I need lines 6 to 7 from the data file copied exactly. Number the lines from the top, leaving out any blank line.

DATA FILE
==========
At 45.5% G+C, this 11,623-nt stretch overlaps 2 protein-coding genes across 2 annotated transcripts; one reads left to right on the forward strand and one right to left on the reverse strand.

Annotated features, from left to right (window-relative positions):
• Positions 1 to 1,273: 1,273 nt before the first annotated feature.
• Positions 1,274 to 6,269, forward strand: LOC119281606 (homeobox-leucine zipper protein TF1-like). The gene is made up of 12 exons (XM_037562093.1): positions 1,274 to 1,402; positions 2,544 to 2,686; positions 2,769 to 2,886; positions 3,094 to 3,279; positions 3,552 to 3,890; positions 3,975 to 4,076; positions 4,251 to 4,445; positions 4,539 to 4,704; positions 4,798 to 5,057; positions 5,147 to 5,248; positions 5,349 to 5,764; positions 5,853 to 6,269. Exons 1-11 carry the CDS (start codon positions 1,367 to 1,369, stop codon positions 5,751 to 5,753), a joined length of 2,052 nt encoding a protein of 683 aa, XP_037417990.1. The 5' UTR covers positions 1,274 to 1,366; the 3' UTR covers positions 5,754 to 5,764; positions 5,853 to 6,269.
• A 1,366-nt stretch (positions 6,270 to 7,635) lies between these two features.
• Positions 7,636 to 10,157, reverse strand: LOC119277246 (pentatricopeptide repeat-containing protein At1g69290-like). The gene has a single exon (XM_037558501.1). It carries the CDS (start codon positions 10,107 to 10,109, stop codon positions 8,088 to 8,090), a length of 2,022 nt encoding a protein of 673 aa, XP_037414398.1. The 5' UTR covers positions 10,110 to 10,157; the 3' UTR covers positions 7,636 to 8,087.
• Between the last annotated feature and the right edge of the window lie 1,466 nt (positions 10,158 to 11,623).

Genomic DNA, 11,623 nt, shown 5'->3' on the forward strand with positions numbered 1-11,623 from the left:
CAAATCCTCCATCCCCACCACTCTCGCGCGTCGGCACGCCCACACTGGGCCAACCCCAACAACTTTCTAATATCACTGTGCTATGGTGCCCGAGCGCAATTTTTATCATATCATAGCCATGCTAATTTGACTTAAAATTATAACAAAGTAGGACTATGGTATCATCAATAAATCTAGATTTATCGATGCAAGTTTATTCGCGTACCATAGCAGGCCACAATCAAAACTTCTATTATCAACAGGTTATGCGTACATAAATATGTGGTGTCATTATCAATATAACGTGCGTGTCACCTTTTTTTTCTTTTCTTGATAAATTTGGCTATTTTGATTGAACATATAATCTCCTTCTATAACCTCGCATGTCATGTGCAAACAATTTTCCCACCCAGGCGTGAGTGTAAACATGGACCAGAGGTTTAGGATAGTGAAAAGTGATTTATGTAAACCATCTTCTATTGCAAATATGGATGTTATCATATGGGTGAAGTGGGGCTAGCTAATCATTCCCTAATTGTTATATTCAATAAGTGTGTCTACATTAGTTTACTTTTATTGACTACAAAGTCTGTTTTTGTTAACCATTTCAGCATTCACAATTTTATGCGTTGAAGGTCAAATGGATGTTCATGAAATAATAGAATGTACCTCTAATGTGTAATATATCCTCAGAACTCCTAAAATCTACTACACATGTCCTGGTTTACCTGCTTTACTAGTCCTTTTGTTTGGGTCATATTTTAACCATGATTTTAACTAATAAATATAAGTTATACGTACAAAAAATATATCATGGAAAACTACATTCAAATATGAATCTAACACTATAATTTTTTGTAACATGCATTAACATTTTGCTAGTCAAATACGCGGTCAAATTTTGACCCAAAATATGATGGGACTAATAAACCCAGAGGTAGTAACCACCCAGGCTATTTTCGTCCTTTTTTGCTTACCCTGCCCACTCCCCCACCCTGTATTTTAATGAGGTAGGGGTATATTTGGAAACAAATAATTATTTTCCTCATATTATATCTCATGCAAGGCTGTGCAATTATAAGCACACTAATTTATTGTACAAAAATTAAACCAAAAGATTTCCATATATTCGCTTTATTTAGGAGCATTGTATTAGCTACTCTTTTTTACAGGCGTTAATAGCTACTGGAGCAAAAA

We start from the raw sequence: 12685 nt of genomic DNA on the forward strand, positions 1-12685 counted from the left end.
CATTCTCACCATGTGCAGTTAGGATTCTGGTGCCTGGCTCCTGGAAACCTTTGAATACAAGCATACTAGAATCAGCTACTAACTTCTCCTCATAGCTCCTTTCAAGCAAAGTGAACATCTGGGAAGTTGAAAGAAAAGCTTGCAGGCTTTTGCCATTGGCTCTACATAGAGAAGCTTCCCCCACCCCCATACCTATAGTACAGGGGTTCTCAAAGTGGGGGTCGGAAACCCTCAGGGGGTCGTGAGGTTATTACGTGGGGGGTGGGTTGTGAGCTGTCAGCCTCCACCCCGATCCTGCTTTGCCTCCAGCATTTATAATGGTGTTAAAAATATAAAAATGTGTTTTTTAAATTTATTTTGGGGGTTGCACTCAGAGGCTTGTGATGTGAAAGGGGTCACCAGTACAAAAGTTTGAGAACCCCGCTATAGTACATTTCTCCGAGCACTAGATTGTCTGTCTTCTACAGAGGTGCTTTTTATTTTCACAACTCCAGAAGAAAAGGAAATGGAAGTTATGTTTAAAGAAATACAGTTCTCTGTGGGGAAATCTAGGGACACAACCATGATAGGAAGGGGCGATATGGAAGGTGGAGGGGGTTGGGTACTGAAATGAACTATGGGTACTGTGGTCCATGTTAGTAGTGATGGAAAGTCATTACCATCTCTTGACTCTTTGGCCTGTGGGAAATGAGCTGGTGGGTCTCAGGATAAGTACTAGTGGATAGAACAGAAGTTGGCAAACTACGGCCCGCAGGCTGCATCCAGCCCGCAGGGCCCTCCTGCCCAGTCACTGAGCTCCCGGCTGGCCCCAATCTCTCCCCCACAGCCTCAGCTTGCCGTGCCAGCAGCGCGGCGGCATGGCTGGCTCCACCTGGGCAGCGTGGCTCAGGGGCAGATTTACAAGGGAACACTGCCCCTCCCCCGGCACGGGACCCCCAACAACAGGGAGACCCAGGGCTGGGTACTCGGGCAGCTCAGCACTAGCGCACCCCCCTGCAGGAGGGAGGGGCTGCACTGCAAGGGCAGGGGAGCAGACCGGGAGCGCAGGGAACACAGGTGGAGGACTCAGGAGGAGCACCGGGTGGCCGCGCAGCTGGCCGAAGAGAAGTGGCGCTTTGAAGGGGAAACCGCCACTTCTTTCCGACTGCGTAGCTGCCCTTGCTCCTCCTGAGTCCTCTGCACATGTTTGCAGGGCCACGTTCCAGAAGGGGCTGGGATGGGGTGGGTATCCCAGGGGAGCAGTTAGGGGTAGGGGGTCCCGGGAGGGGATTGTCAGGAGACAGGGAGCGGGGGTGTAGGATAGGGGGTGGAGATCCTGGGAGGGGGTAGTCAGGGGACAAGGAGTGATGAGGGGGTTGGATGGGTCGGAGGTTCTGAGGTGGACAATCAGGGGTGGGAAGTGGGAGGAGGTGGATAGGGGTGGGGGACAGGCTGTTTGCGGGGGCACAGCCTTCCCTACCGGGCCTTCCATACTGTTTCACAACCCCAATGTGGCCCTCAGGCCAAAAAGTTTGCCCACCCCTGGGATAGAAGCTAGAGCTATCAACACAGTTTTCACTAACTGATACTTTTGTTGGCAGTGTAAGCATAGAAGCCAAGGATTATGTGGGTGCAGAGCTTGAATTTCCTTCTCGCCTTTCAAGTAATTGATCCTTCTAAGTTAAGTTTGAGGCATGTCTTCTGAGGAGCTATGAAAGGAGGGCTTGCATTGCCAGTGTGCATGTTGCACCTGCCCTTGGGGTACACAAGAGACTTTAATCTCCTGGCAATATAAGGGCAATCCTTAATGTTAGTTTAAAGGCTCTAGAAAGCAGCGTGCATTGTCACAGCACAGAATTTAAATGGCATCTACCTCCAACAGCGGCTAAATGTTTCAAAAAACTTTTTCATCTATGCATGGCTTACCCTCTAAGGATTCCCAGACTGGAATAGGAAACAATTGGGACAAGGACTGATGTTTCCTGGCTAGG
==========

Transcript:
• Positions 7,636 to 10,157, reverse strand: LOC119277246 (pentatricopeptide repeat-containing protein At1g69290-like). The gene has a single exon (XM_037558501.1). It carries the CDS (start codon positions 10,107 to 10,109, stop codon positions 8,088 to 8,090), a length of 2,022 nt encoding a protein of 673 aa, XP_037414398.1. The 5' UTR covers positions 10,110 to 10,157; the 3' UTR covers positions 7,636 to 8,087.
• Between the last annotated feature and the right edge of the window lie 1,466 nt (positions 10,158 to 11,623).